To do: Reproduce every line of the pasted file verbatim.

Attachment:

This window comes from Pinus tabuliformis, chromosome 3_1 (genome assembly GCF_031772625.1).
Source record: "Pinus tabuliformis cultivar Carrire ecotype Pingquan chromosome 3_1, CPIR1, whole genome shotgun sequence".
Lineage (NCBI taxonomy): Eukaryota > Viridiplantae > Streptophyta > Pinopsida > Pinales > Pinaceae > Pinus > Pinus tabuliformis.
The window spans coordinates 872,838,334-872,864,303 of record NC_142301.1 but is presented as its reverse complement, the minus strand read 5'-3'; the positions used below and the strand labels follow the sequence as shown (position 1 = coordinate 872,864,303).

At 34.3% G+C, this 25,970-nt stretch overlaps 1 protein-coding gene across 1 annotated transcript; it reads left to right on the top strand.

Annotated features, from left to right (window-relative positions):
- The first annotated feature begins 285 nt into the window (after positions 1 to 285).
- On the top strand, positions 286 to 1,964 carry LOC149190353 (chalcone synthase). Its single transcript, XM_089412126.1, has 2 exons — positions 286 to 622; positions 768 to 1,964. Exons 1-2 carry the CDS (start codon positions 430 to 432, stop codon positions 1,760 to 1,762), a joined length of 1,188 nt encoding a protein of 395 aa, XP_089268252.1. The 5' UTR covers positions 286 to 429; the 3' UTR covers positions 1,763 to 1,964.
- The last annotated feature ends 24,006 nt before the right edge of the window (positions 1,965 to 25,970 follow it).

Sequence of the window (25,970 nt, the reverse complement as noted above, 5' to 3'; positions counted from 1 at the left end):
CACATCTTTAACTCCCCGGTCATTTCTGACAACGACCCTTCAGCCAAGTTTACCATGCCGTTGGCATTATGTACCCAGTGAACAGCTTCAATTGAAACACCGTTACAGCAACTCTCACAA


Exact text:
This window comes from Pinus tabuliformis, chromosome 3_1 (genome assembly GCF_031772625.1).
Source record: "Pinus tabuliformis cultivar Carrire ecotype Pingquan chromosome 3_1, CPIR1, whole genome shotgun sequence".
Lineage (NCBI taxonomy): Eukaryota > Viridiplantae > Streptophyta > Pinopsida > Pinales > Pinaceae > Pinus > Pinus tabuliformis.
The window spans coordinates 872,838,334-872,864,303 of record NC_142301.1 but is presented as its reverse complement, the minus strand read 5'-3'; the positions used below and the strand labels follow the sequence as shown (position 1 = coordinate 872,864,303).

At 34.3% G+C, this 25,970-nt stretch overlaps 1 protein-coding gene across 1 annotated transcript; it reads left to right on the top strand.

Annotated features, from left to right (window-relative positions):
- The first annotated feature begins 285 nt into the window (after positions 1 to 285).
- On the top strand, positions 286 to 1,964 carry LOC149190353 (chalcone synthase). Its single transcript, XM_089412126.1, has 2 exons — positions 286 to 622; positions 768 to 1,964. Exons 1-2 carry the CDS (start codon positions 430 to 432, stop codon positions 1,760 to 1,762), a joined length of 1,188 nt encoding a protein of 395 aa, XP_089268252.1. The 5' UTR covers positions 286 to 429; the 3' UTR covers positions 1,763 to 1,964.
- The last annotated feature ends 24,006 nt before the right edge of the window (positions 1,965 to 25,970 follow it).

Sequence of the window (25,970 nt, the reverse complement as noted above, 5' to 3'; positions counted from 1 at the left end):
CACATCTTTAACTCCCCGGTCATTTCTGACAACGACCCTTCAGCCAAGTTTACCATGCCGTTGGCATTATGTACCCAGTGAACAGCTTCAATTGAAACACCGTTACAGCAACTCTCACAA